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Charged with supervising the launch of Katie's (Sarah Gadon, right) new book, Erica (Erin Karpluk, left) turns into a complete control-freak on CBC Television's BEING ERICA.
Charged with supervising the launch of Katie's (Sarah Gadon, right) new book, Erica (Erin Karpluk, left) turns into a complete control-freak on CBC Television's BEING ERICA.

The Happy Gang revisited: charting the future of the CBC Add to ...

Whatever shape the CBC takes, however, the critics agree that if the government is going to create Canadian content by supporting the CBC and bankrolling the Canadian Media Fund (which underwrites the cost of TV shows for all Canadian broadcasters, public and private) that material has to reach an audience. Canadian content needs a digital stage easily accessible to all Canadians.

“There is no point in Canada becoming a place where we are funding content nobody is accessing. It’s a waste,” Prof. Beaty says.

In short, if we want a future in which there are strong Canadian choices available on TV, radio, the Internet and mobile, we need the CBC to play a central role as producer, curator and aggregator, both generating Canadian shows and news itself and acting as the digital platform for independent work.

The corporation is already taking steps in that direction. Its current strategic plan calls for it to double spending on alternative platforms by 2015 to a minimum of 5 per cent of its budget. Its current TV programs are available online for catch-up viewing and its radio shows can be streamed live, as can all the programming on the CBC News Network. Its popular French-language Tou.TV service acts something like Hulu, offering not only current and historic Radio-Canada programs but also other public broadcasters’ offerings, some dubbed from English and some from the international French-language public broadcasting consortium TV5.

The rights to these programs are not free, however, and creating an English-language equivalent would be expensive. So would a CBC app that simply streamed CBC-TV live to your tablet or cellphone because of the complications of clearing rights to all the shows created by outside producers. The CBC is deeply concerned that the vertical integration of distributors and broadcasters – Bell now owns CTV, Shaw has Global, and Rogers has City – will squeeze the space for its content on mobile platforms, a fear it expressed strongly to the CRTC at a hearing in June.

The problem might partly be solved by technology already popular in Asia that turns smartphones into digital TV antennas, so that anyone can tune in to over-the-air signals for free without fancy apps or extra bandwidth charges for either the user or the broadcaster. It’s tempting stuff, although neither the CBC, which firmly believes the future lies in Internet delivery, not free-to-air signals, nor the CRTC have considered the implications.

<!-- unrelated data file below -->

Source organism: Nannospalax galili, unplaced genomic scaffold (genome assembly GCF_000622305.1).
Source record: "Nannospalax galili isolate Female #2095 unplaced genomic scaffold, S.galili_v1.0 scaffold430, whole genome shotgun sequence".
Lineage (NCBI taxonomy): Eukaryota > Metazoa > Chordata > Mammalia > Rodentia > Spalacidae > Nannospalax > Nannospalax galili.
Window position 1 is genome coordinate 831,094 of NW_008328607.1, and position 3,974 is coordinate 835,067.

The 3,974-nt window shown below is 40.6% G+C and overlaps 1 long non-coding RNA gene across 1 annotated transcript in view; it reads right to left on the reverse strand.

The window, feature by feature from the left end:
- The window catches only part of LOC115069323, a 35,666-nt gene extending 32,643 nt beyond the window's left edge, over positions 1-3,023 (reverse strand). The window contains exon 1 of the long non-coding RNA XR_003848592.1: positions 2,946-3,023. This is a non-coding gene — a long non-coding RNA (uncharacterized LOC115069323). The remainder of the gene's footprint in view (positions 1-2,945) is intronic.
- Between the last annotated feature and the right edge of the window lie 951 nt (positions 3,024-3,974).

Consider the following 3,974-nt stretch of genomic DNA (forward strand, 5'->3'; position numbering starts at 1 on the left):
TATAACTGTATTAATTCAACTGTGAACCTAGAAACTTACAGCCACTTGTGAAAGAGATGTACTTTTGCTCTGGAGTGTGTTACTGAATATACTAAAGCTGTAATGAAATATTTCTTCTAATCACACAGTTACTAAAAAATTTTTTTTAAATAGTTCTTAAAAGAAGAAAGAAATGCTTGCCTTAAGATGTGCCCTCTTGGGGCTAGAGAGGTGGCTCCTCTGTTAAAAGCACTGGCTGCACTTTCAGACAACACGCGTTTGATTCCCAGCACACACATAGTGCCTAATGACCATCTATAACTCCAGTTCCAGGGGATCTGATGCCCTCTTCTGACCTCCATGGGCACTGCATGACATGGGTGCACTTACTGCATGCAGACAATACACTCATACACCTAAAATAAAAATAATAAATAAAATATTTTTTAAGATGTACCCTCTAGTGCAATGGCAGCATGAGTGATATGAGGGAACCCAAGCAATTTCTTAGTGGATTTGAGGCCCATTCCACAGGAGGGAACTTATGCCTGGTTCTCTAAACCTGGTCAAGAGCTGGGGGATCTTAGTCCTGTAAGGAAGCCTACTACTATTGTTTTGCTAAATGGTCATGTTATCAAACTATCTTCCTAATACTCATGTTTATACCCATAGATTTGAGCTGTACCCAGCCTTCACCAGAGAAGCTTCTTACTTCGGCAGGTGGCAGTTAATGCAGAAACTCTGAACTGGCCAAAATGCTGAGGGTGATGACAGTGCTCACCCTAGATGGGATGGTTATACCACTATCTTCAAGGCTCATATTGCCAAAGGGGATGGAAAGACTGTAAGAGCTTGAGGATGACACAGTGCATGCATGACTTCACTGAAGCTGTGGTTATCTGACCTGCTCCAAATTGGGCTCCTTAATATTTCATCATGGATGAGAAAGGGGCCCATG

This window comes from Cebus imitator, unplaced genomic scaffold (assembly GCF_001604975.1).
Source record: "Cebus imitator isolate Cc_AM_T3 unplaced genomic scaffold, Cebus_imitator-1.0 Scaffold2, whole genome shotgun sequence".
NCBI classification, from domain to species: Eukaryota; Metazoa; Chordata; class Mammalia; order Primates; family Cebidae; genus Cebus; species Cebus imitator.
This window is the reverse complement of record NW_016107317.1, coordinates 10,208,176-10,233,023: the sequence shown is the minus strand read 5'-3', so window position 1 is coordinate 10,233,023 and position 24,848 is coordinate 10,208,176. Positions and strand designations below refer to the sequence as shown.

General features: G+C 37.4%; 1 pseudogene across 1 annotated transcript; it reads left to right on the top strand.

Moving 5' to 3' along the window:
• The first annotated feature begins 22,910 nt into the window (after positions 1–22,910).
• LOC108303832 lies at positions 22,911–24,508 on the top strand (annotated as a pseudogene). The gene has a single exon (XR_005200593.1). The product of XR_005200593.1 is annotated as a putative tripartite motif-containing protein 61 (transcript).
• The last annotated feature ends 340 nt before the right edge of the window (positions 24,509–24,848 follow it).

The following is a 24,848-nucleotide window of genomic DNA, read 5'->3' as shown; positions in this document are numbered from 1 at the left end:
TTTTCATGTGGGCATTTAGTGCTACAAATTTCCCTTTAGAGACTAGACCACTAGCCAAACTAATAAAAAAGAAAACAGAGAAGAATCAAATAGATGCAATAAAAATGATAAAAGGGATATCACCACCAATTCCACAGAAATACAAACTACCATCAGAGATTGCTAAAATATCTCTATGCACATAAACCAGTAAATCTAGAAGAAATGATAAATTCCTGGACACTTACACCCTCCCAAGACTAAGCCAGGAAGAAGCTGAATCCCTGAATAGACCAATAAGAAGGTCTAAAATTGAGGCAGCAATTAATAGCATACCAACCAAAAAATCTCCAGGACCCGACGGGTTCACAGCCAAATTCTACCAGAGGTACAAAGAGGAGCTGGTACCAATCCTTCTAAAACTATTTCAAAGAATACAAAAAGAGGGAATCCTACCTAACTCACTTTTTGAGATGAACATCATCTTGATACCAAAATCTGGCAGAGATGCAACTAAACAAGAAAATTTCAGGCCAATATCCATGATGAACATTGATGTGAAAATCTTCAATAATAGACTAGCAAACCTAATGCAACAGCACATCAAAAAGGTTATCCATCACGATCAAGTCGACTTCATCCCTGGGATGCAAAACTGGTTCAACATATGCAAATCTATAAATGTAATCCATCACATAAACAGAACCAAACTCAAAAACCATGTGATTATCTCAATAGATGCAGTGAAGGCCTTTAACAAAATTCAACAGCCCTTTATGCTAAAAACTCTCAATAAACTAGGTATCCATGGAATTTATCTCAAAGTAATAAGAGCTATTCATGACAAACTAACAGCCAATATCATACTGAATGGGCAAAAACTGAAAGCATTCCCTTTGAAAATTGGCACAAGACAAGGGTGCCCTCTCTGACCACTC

Furthermore, bold visions of multi-platform access to programming paid for with tax dollars often bump up against the CBC’s financial realities: 18 per cent of its overall budget is raised by placing ads on its television networks. Like a commercial broadcaster, it can’t afford to give its programming away for free or to let its online offerings cannibalize its TV audience.

Money is one thing standing in the way of the CBC’s future. Canadians like to rant about the $1-billion in tax revenue they give the CBC, but the corporation is, in fact, one of the worst-funded public broadcasters in the developed world. At $34 per capita, Canada spends less on public broadcasting than any other developed nation except the United States and New Zealand. The broadcaster’s parliamentary appropriation has mainly stagnated or dropped over the past 20 years – by the CBC’s calculations, inflation means it has $433-million less to spend now than it did in 1991. It has never been given multi-year funding from Ottawa, and it is currently being asked, alongside numerous other government organizations, to make suggestions to the Treasury Board as to how it could cut 5 to 10 per cent from its budget.

Also, the CBC operates in a legislative vacuum: the 1991 Broadcasting Act that spells out its mandate predates the growth of the Internet and the organization has not had a licence renewal hearing at the CRTC since 2000. A hearing scheduled for this September was recently postponed to 2012; the suspicion among CBC watchdogs is that the government does not want to draw attention to the public broadcaster when it might be about to chop the budget.

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